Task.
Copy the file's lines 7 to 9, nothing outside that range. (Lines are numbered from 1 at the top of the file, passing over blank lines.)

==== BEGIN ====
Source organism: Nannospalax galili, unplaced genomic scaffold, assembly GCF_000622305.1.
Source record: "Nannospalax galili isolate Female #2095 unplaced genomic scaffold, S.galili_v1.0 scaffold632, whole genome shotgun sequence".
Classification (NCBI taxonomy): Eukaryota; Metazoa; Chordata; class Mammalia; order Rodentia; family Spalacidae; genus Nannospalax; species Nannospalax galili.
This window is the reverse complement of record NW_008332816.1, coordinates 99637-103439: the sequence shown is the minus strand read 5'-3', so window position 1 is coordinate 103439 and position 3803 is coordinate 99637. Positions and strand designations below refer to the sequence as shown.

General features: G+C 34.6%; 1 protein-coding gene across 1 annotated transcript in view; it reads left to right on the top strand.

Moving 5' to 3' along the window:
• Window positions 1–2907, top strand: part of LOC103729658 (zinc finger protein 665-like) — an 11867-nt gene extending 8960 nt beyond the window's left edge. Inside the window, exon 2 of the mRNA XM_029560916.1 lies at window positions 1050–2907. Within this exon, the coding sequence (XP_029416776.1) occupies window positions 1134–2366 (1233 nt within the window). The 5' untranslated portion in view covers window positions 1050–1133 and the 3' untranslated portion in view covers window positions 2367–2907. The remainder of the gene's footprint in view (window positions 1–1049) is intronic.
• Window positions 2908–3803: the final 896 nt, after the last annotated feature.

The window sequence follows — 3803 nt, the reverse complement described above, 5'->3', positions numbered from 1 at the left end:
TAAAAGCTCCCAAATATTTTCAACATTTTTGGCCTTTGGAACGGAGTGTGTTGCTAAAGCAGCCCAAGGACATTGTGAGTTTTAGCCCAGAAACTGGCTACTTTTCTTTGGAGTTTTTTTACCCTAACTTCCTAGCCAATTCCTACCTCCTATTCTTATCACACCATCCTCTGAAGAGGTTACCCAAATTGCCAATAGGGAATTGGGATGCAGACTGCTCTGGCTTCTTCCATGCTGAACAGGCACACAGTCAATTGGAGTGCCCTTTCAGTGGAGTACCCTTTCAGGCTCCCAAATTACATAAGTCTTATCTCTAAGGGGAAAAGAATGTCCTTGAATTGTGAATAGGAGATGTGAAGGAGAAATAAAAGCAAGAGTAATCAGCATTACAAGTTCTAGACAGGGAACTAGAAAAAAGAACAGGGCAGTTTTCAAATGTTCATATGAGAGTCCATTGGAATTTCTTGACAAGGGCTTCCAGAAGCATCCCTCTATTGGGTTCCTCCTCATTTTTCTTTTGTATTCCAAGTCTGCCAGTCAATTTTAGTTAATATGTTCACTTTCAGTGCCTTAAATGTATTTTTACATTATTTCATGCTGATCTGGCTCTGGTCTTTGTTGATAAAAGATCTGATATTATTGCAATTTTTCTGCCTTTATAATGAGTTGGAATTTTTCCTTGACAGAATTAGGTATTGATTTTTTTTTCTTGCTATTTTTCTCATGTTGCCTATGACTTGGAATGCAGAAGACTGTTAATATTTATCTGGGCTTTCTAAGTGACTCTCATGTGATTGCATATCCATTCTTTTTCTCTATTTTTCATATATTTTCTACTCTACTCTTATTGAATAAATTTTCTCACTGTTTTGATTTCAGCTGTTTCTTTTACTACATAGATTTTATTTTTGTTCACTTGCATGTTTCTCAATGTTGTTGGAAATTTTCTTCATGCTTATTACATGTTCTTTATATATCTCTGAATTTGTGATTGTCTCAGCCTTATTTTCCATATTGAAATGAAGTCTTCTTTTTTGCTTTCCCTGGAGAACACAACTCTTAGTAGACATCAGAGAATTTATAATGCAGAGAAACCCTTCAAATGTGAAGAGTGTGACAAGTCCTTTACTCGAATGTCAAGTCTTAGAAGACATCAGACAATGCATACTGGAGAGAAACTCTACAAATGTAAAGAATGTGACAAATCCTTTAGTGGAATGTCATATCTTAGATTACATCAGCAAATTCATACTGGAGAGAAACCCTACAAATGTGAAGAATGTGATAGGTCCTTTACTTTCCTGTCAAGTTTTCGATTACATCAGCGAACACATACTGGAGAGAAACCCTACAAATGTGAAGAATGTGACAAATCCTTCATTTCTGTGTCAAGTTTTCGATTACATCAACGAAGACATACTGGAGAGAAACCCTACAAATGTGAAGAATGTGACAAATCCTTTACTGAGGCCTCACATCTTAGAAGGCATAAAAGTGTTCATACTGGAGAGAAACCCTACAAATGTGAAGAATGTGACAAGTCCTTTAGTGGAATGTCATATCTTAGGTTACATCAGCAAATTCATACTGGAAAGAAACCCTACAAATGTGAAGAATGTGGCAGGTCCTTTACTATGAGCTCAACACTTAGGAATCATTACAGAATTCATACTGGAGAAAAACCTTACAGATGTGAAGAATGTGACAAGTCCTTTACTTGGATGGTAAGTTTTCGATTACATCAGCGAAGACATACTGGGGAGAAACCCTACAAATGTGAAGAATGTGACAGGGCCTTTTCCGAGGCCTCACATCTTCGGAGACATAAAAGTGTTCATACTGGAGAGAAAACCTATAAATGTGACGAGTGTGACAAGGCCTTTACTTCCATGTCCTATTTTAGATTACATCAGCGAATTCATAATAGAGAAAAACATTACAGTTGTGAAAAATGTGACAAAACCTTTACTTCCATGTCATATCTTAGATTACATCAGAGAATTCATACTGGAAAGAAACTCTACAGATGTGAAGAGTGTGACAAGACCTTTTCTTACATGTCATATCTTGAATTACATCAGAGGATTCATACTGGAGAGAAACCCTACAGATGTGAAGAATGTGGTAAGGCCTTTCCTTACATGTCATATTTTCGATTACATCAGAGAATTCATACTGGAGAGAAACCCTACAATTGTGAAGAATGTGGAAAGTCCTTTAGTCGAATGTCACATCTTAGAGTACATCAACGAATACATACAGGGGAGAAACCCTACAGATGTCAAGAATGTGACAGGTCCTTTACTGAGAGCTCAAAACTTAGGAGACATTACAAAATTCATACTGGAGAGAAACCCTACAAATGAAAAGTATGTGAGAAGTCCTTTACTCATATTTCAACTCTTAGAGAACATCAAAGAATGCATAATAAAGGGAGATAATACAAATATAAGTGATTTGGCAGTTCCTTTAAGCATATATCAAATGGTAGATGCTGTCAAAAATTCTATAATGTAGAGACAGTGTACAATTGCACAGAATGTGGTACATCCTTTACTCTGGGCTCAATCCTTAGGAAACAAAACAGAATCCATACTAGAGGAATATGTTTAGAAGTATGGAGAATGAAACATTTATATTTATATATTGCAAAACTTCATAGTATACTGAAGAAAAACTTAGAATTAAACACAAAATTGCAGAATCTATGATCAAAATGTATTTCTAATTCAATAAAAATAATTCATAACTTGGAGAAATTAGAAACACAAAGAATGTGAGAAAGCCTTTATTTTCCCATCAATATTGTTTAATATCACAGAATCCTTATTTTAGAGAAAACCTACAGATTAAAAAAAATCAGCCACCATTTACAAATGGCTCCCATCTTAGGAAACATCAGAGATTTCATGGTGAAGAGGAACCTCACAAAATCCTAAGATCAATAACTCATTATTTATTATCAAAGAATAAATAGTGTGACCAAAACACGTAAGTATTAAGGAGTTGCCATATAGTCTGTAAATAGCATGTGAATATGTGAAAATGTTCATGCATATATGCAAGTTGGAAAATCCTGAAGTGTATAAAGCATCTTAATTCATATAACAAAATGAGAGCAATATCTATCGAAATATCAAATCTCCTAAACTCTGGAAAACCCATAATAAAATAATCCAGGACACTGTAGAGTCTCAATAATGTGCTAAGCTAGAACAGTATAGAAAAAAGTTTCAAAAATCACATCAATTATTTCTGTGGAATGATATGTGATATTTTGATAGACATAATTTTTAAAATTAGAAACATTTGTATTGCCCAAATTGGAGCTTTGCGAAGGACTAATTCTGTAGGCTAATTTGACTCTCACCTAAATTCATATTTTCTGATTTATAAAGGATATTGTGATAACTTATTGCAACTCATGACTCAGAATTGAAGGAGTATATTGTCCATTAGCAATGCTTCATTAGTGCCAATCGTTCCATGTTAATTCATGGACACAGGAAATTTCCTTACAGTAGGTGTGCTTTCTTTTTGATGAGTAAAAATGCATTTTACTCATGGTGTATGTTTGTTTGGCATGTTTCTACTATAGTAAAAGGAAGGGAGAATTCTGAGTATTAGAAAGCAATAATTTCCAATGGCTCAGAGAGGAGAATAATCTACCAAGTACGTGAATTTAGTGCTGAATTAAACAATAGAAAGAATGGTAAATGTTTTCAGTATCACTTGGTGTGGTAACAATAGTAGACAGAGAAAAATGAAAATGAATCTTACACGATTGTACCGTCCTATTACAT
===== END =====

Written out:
• Window positions 1–2907, top strand: part of LOC103729658 (zinc finger protein 665-like) — an 11867-nt gene extending 8960 nt beyond the window's left edge. Inside the window, exon 2 of the mRNA XM_029560916.1 lies at window positions 1050–2907. Within this exon, the coding sequence (XP_029416776.1) occupies window positions 1134–2366 (1233 nt within the window). The 5' untranslated portion in view covers window positions 1050–1133 and the 3' untranslated portion in view covers window positions 2367–2907. The remainder of the gene's footprint in view (window positions 1–1049) is intronic.
• Window positions 2908–3803: the final 896 nt, after the last annotated feature.

The window sequence follows — 3803 nt, the reverse complement described above, 5'->3', positions numbered from 1 at the left end: